Growth Stage Cutoffs for Herbicide Applications in Corn and Soybean

Authors: Joe Ikley and Bill Johnson

After a delayed start to our planting season, we were able to plant both corn and soybean across the state in record or near-record time during May. This coincided with our hottest May on record, which was also dry in many areas of the state. This has allowed crops to emerge out of the ground quickly and rapidly progress through growth stages. We already have reports of waist high corn and flowering soybeans across the state. This article serves as a reminder for growth stage, height restrictions, and pre-harvest interval cutoffs for herbicide applications in both crops.

Corn. There are a number of corn fields that did not receive a preemergence herbicide before the crops emerged from the ground. Many of these preemergence herbicides can also be applied postemergence. Some of the earliest cutoff timings are 8-inch corn for broadcast applications of 2,4-D, and any atrazine must be applied before corn reaches 12-inches in height. If corn is 12 inches or taller, the atrazine must be left out of the tank. See table 8 in the weed control guide for height and growth stage restrictions of postemergence herbicides in corn.

Soybean. Even though we are still a few weeks away from the summer solstice, we are seeing soybeans start to bloom across the state. Shawn Conley at the University of Wisconsin wrote a nice article explaining some causes behind this (http://coolbean.info/2018/06/03/soybean-flowering-summer-solstice-fallacy/). What this means for herbicide applications, is that the window of application for some postemergence herbicides has either ended, or is about to end in those fields that are entering reproductive stages. We have heard reports that up to 25% of our soybean acres might be Liberty Link, and up to 50% could be Roundup Ready Xtend varieties. The cutoff for glufosinate (Liberty, Cheetah, Interline, others) applications in Liberty-Link soybean is R1. In other words, once the soybeans are flowering, applying glufosinate is off-label. The cutoff for Engenia, FeXapan, and Xtendimax in Xtend soybeans is R2, or full flower. With these flowering soybeans still being small in many areas, it is imperative to include residual herbicides in these postemergence applications to help reduce weed pressure until crop canopy. See table 18 in the weed control guide for growth stage restrictions and pre-harvest intervals of soybean herbicides.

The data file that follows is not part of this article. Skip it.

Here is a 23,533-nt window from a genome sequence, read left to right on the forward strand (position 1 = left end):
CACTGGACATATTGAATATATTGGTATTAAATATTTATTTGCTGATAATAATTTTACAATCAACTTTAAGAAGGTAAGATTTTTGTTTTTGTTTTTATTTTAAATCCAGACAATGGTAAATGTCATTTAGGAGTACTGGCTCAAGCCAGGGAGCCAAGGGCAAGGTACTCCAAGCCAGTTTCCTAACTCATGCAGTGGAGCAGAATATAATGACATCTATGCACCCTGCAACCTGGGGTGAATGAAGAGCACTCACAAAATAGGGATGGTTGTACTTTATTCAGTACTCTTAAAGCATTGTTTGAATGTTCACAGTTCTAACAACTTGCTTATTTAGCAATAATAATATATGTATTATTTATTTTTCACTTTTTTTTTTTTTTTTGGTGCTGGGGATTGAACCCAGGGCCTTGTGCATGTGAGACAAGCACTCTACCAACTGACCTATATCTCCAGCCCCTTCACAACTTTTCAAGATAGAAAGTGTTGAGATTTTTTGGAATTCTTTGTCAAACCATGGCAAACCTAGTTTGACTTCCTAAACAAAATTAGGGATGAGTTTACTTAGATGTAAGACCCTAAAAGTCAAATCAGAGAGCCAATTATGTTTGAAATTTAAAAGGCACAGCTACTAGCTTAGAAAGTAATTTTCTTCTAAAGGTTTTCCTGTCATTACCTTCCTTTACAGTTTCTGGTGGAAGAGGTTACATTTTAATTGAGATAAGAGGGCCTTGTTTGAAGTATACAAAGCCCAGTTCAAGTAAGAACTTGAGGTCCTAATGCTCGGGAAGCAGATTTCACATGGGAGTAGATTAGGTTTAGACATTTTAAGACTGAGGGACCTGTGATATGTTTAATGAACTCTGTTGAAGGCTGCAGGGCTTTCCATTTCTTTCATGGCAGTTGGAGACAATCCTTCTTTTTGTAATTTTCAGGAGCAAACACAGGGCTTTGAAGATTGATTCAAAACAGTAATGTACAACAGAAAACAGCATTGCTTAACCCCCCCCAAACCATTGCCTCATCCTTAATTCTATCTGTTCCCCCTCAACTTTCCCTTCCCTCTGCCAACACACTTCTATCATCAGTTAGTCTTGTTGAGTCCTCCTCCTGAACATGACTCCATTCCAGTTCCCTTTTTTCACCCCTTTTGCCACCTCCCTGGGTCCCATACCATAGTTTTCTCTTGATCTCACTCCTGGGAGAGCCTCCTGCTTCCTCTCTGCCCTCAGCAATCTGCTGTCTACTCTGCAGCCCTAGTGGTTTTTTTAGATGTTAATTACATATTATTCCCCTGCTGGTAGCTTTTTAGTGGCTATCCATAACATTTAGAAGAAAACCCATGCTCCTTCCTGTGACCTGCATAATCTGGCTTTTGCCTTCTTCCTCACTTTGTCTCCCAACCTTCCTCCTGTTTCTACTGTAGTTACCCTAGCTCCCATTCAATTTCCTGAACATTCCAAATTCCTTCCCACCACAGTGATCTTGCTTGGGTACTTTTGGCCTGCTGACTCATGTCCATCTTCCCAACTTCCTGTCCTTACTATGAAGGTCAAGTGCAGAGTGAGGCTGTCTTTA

Table 8. Rainfast Intervals, Spray Additives, and Maximum Crop Size for Postemergence Corn Herbicides from the Weed Control Guide For Ohio, Indiana, and Illinois.

Table 18. Harvesting and Feeding Intervals for Soybean Herbicides from the Weed Control Guide For Ohio, Indiana, and Illinois.

Share This Article
It is the policy of the Purdue University that all persons have equal opportunity and access to its educational programs, services, activities, and facilities without regard to race, religion, color, sex, age, national origin or ancestry, marital status, parental status, sexual orientation, disability or status as a veteran. Purdue is an Affirmative Action Institution. This material may be available in alternative formats. 1-888-EXT-INFO Disclaimer: Reference to products in this publication is not intended to be an endorsement to the exclusion of others which may have similar uses. Any person using products listed in this publication assumes full responsibility for their use in accordance with current directions of the manufacturer.
Pest&Crop newsletter - Department of Entomology Purdue University 901 W. State St. West Lafayette, IN 47907

© 2018 Purdue University | An equal access/equal opportunity university | Copyright Complaints | Maintained by Pest&Crop newsletter

If you have trouble accessing this page because of a disability, please contact Pest&Crop newsletter at luck@purdue.edu.